Manchin cast doubt on deal this week for $3.5T spending bill

Sen. Joe ManchinJoe ManchinSanders on Medicare expansion in spending package: 'Its not coming out' Glasgow summit raises stakes for Biden deal Sunday shows preview: CDC signs off on 'mix and match' vaccine boosters MORE (D-W.Va.) on Monday appeared to pour cold water on Democratic leadership's hopes of reaching a deal on a sweeping spending bill in time for a Thursday vote on the Senate-passed infrastructure bill.

Manchin, asked if he considered Thursday a deadline for working out an agreement on the sweeping social spending package, appeared skeptical.

“I don’t know how you could. I don't know. It’s so complicated and so convoluted. ...We’re looking at every aspect we can. ...We want to be fair with everybody," Manchin said about having a deal on a framework for the bill worked out by Thursday.

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Manchin told CNN earlier Monday that hitting a Thursday deadline would be a "heavy lift."

House Speaker Nancy PelosiNancy PelosiSunday shows preview: CDC signs off on 'mix and match' vaccine boosters Buttigieg aims to use Tucker Carlson flap to spotlight paternity leave Judge to hear Trump's case against Jan. 6 committee in November MORE (D-Calif.) wrote in a letter to her caucus on Sunday that the Senate-passed infrastructure bill will come up for a vote on Thursday. Democrats, according to her letter, would also "conclude negotiations on the Build Back Better Act" this week, referring to the $3.5 trillion social spending legislation that Democrats are still trying to craft.

But because Pelosi has committed to not making her caucus vote on a bill larger than what can pass the Senate, Democrats say they need Manchin and fellow moderate Sen. Kyrsten SinemaKyrsten SinemaSunday shows preview: CDC signs off on 'mix and match' vaccine boosters Buttigieg aims to use Tucker Carlson flap to spotlight paternity leave Biden injects new momentum into filibuster fight MORE (D-Ariz.) to detail what they can, and can't, support in the larger package.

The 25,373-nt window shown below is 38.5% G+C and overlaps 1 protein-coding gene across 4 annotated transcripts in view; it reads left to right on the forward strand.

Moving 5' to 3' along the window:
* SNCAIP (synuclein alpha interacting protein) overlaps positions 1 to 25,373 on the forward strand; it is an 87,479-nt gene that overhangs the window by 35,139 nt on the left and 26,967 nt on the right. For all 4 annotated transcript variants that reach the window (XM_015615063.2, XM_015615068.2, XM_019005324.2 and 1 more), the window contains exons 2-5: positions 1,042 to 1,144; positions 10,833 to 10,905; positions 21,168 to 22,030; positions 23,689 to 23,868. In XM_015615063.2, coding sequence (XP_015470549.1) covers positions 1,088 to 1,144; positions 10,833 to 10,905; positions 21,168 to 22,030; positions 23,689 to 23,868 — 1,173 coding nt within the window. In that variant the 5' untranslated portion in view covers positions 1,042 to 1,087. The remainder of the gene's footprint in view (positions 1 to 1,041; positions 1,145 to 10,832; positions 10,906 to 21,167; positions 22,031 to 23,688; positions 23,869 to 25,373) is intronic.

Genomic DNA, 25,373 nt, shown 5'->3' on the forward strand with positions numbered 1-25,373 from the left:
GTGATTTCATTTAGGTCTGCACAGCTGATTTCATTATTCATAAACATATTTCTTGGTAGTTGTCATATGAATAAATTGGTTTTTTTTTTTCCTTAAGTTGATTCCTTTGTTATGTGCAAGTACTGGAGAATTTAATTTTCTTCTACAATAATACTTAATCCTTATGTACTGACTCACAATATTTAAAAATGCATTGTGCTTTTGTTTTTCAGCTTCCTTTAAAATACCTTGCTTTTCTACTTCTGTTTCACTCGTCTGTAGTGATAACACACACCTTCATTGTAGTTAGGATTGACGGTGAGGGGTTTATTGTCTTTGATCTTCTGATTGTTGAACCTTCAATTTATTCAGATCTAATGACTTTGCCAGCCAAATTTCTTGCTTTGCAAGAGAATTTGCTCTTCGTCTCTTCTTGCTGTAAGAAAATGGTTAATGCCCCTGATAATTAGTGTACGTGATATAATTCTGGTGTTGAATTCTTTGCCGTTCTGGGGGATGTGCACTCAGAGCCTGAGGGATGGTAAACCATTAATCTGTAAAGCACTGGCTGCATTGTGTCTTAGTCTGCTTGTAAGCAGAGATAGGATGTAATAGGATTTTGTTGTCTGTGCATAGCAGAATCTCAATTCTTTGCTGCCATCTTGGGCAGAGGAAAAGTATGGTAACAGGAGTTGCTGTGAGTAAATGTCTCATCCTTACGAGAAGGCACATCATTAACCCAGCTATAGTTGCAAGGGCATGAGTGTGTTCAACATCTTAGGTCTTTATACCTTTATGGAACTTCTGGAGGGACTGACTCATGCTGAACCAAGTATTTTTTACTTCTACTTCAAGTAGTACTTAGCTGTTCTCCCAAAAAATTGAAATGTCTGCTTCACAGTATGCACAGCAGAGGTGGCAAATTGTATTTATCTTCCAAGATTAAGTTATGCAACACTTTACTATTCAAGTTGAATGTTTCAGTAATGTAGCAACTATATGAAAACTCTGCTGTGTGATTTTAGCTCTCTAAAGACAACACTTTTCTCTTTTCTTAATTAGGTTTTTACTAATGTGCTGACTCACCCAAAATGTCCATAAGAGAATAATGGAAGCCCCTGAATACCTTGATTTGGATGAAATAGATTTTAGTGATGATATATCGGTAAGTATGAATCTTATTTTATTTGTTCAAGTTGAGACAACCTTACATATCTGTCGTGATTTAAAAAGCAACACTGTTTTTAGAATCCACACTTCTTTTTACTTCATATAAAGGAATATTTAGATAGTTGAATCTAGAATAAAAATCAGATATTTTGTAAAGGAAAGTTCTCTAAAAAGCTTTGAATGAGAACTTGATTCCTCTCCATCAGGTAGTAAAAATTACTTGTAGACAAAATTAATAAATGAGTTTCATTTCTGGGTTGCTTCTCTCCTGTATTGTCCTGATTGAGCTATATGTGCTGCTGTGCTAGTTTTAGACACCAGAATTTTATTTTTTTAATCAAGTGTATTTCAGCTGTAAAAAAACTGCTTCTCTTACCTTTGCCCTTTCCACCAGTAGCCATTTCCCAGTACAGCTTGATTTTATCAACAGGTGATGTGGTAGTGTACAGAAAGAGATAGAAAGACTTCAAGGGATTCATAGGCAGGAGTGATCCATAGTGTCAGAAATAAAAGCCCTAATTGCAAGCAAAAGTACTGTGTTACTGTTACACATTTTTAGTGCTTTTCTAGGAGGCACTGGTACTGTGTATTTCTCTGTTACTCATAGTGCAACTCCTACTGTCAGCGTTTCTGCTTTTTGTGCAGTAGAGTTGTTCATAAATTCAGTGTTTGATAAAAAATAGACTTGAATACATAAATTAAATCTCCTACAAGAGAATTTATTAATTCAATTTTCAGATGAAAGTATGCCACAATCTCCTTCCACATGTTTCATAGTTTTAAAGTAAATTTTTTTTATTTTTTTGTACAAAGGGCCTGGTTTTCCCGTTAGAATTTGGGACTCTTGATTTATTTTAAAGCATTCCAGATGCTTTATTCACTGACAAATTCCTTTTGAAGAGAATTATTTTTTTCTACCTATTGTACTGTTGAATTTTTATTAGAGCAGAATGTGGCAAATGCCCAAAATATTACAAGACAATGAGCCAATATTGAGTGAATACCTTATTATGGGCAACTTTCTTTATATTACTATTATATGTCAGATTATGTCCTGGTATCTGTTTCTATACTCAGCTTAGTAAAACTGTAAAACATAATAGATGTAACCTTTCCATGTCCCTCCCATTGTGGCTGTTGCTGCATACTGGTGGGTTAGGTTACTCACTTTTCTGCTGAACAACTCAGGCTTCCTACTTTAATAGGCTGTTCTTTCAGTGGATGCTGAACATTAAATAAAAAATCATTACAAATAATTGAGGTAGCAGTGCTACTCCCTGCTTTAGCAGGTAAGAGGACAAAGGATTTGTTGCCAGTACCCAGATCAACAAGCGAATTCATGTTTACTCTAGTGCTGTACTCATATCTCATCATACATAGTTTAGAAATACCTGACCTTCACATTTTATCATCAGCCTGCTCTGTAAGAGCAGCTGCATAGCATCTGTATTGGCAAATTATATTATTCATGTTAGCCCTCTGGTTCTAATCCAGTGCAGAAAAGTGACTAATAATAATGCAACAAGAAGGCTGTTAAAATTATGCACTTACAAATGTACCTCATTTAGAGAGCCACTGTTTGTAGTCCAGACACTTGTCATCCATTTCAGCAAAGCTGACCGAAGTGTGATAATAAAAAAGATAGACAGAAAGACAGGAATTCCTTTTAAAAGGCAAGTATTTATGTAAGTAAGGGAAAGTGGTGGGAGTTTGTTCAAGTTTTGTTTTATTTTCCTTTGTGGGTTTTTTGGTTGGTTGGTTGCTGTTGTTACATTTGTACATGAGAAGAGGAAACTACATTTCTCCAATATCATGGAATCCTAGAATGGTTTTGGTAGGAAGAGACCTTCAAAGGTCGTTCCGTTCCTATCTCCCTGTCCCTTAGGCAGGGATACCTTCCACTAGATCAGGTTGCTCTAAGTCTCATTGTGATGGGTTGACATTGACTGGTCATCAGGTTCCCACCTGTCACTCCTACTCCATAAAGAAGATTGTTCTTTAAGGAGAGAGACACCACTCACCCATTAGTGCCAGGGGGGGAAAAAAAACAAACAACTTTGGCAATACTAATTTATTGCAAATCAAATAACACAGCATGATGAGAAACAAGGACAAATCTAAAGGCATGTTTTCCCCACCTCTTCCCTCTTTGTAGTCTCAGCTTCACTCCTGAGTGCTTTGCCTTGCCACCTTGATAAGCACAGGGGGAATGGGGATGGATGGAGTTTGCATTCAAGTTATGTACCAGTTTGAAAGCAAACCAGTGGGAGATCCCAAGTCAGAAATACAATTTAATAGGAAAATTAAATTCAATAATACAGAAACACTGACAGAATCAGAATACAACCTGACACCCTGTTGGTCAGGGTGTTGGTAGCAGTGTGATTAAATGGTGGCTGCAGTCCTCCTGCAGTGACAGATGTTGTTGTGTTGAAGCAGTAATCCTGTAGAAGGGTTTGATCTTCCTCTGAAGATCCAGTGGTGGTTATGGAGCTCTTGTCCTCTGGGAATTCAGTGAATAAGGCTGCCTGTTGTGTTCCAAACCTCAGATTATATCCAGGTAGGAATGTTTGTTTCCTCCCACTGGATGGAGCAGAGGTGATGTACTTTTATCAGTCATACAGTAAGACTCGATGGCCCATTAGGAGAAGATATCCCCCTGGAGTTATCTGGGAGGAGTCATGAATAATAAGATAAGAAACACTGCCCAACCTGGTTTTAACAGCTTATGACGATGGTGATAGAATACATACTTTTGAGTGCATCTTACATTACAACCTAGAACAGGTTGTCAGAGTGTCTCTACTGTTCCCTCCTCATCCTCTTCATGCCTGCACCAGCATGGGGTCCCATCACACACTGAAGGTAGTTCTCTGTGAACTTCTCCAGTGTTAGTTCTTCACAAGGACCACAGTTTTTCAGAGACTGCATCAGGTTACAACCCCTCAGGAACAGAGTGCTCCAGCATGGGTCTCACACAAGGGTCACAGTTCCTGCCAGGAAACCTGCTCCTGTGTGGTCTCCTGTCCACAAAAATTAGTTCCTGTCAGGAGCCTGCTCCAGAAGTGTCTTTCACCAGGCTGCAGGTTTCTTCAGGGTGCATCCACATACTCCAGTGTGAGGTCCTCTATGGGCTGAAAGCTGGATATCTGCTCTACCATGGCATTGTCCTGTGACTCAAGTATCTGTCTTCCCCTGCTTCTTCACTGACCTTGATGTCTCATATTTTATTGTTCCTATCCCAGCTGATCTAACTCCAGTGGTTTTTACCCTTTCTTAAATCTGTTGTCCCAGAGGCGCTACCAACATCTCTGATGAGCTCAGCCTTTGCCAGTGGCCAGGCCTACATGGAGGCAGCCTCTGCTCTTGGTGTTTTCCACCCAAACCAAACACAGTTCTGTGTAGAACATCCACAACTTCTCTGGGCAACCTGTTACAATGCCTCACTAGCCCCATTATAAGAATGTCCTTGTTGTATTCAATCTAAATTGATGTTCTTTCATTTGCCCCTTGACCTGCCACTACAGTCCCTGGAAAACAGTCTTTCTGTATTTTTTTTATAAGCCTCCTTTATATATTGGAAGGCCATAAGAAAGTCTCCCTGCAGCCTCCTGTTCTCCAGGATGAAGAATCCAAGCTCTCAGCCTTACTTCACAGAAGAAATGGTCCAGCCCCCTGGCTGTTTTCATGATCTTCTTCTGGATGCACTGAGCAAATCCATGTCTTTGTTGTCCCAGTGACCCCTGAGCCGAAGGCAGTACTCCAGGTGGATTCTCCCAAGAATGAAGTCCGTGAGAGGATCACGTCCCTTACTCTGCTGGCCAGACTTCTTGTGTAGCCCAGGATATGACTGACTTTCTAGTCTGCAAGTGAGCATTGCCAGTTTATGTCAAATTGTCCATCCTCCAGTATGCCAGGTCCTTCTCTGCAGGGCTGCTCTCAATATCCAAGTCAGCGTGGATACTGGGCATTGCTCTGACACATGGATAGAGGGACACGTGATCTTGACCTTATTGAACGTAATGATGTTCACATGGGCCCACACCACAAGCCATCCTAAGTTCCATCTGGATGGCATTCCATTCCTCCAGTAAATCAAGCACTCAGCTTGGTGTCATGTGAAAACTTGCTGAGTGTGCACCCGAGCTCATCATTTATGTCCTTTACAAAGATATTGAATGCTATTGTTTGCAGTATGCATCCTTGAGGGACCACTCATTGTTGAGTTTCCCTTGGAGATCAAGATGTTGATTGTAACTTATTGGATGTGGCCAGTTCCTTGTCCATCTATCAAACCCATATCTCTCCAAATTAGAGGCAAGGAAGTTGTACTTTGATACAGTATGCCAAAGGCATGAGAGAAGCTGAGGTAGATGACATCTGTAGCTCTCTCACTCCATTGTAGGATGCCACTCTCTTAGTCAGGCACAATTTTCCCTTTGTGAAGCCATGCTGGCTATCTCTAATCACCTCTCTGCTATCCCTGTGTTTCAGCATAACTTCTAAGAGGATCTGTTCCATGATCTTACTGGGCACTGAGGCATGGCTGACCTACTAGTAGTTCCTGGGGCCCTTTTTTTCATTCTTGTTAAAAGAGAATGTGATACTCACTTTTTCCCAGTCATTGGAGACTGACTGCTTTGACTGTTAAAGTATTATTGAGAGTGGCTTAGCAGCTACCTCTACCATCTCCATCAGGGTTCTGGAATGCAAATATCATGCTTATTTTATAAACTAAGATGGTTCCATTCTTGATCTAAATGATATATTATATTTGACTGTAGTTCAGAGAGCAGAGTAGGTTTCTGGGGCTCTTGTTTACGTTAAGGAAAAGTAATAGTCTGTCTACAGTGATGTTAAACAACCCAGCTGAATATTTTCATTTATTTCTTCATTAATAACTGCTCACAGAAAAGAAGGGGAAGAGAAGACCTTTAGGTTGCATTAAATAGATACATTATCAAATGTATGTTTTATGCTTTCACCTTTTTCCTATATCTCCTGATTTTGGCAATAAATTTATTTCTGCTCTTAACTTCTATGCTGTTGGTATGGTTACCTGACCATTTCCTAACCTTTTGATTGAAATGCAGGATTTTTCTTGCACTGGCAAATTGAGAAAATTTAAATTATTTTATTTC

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Pelosi can only afford to lose three members of her caucus in a vote on the larger package given her slim majority in the House.

Democrats are increasingly acknowledging that the $3.5 trillion top-line is likely to slip amid the pushback from moderates. President BidenJoe BidenGrant Woods, longtime friend of McCain and former Arizona AG, dies at 67 Sanders on Medicare expansion in spending package: 'Its not coming out' Glasgow summit raises stakes for Biden deal MORE, during the closed-door meeting last week, urged a group of moderates, including Manchin and Sinema, to come up with a number they could support.

Manchin hasn't publicly said what top-line he would be willing to support, but is privately talking with Biden and the White House. Pressed on a $2 trillion topline, he told reporters: "No, I’m not answering you okay."

But if House Democratic leadership moves forward with its plan to hold a vote this week on the Senate-passed infrastructure bill, that will force progressives to decide if they will carry through with their plan to sink it.

Manchin said it would be a "shame" if progressives sink the infrastructure bill and predicted that it would pass—eventually.

“I guarantee you this, the infrastructure bill will be passed before November 2022," he said.

A group of nine House moderates released a statement earlier Monday calling for the Senate-passed bill to be sent to Biden's desk this week.

"Debate on the bipartisan infrastructure bill begins today with a vote no later than Thursday. ...It's time to send the bipartisan infrastructure bill to the president's desk for his signature," they said.